and it quickly brightens up the light becomes for me less interesting as the sun rises. So both are great times of the day to shoot it's just that one you have to be poised and ready before sunrise and the other one late afternoon you have time to kinda work through the situation and maybe have an hour or more while that light is getting better and better and softer and more kind of interesting looking. Sometimes an approach where you photograph in deep shadow or in silhouette can also be very graphic and very interesting. If I go out on the street, during the middle of the day I try generally to stay on the shady side of the street, again, I prefer that low contrast, muted look. As opposed to the sunny side of the street. So I would encourage you to go out and experiment between shooting on the sunny side of the street or the shady side of the street and see what you think works best for you and your photography. (gentle music) This picture I made in Varanasi in India I thought was a good example of waiting for the light to go down the sun again this is a picture after sunset when the interior light starts to really kinda shine and you have that wonderful balance between the setting sun, the ambient light and the interior light. And it's that half and hour 45 minute you have that sort of narrow window when you can make these kind of pictures. It really makes the scene come alive. I thought the juxtaposition between the man sitting in the doorway, this fortune teller, this astrologer and the man in immediate foreground and how the man in the foreground is much darker and the man, the astrologer, is very bright because he's illuminated by the light bulb and then you have this wonderful scene the river showing life along the banks of the Ganges, I though it was a nice story about this quiet moment with this fortune teller perhaps waiting for a customer, waiting for a relative or a friend to arrive. Or just sitting there contemplating the evening light. (gentle music) This picture I made in Kabul Afghanistan is of a circus troupe which entertains children with different acts and different performances and whatnot so I wen to this location where they were performing and I spent pretty much the whole afternoon with them I discovered as I was shooting and they were juggling with this fire, that the light became really interesting just past dark, so I decided to, I shot one of them when I was actually making the selection. The dramatic pictures were the ones where you could see the fire and the light was very dark and very mysterious and very dramatic. So again, shoot throughout the afternoon, but you might find that the best light and the most interesting situation is after sunset when the light becomes very dramatic and a fire really comes alive. That might be the best time. (gentle music) I'm here in a Portuguese fishing village, it's amazing to have all these boats, some of them are abandoned some of them are being used the tide's out, right now the light's a bit sharp it's a little contrasty for my taste. It's better to wait for the light that you work best in, than to rush it. For me I'm gonna wait a while, wait for the light to get a little bit lower and a little bit softer then I'm gonna walk around and do some work. (gentle music) so we have this very interesting fisherman here with the really wonderful sort of weathered face and I wanted to make a portrait of him. We have just a little bit of light left, the sun's already set, so now we're past sunset, but still there's a lot of light left, so I'm gonna take advantage of the next sort of 10 or 15 minutes to take a portrait of this fellow. So when we got here the light was really strong as you can see now it's very soft, the scene for me comes alive more, the colors are more vibrant. Before coming to a location it's good to plan the timing for the light. In this case we came here with enough time to kind of look around, to scout, to do a little bit of recky, and then as the light got better was able to start shooting. So I think it's good to think about the light prior to arriving at the location to make sure that your there when the light is best for you. And I think only you can decide what that light is. So we've sort of lost the light now, I'm going to wrap up and we'll come back tomorrow and have another day of shooting. (gentle music)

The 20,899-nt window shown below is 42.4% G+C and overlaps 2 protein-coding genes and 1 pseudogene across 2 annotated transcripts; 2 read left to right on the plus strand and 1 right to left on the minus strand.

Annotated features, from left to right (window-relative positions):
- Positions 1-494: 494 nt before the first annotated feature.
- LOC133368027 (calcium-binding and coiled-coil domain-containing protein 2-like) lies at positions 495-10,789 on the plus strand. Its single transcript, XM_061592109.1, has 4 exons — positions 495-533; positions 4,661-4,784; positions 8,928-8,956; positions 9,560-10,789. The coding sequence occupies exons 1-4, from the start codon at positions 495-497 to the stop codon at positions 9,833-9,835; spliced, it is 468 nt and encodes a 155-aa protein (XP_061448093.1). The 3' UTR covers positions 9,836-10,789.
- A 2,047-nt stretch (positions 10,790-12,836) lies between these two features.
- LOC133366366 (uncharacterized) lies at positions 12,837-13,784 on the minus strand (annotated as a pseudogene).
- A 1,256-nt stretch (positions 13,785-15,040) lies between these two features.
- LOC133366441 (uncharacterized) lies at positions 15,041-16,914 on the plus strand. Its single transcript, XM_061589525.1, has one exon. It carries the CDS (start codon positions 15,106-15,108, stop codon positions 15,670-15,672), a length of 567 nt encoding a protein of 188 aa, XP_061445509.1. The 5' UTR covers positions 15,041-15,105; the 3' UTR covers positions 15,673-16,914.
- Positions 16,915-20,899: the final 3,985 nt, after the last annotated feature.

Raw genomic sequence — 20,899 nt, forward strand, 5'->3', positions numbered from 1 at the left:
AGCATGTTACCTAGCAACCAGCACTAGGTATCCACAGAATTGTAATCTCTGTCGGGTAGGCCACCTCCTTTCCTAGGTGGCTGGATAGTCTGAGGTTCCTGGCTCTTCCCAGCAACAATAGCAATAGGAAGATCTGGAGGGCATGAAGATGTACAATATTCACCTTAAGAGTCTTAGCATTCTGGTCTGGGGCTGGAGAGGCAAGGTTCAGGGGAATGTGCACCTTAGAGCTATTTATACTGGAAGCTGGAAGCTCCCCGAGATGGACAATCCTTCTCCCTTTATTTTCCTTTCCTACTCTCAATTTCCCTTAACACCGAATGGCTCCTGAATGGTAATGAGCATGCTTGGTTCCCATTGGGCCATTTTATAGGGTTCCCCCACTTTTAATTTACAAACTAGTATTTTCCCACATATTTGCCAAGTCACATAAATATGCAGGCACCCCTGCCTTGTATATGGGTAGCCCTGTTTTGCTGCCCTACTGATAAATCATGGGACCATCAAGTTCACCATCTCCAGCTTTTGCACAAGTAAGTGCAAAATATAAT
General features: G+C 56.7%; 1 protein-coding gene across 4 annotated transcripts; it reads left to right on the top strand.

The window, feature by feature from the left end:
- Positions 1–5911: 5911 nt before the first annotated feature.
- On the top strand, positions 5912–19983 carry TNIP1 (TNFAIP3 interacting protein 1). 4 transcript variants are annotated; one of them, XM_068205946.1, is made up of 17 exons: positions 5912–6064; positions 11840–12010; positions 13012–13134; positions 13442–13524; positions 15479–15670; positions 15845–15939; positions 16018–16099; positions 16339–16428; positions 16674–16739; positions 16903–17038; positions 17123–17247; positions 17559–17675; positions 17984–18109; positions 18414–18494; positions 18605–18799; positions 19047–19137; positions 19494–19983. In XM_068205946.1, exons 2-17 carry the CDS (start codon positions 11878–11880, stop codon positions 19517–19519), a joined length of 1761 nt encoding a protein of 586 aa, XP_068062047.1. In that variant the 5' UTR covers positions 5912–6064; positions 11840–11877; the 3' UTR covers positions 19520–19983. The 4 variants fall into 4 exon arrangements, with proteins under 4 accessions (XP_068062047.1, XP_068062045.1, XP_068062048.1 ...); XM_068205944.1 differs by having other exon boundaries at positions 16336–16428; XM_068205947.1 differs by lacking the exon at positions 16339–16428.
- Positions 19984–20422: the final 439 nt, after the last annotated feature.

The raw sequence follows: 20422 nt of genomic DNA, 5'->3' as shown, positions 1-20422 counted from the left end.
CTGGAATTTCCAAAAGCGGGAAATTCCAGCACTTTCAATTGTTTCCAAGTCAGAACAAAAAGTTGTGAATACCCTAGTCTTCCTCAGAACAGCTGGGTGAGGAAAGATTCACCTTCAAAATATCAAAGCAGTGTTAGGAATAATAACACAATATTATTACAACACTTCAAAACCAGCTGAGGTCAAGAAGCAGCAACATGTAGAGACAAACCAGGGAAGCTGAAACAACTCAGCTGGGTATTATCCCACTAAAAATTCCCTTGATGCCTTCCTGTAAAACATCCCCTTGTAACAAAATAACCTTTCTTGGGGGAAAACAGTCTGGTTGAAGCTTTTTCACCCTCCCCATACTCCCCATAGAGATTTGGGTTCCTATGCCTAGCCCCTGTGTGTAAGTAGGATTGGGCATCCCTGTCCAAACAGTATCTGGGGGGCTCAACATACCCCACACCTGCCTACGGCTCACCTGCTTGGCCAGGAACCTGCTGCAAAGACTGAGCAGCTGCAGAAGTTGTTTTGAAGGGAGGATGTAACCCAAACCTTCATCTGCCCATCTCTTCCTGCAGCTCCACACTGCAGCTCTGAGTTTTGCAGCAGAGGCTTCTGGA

Ratings and Reviews

Adriana L-G
 

For me this is not a class, is more the photographer talking about his photos and his experience. It is a little repetitive but I enjoyed. From Masters of Photography I loved Joel Meyerowitz's class and I recommend it strongly. In case you need to choose.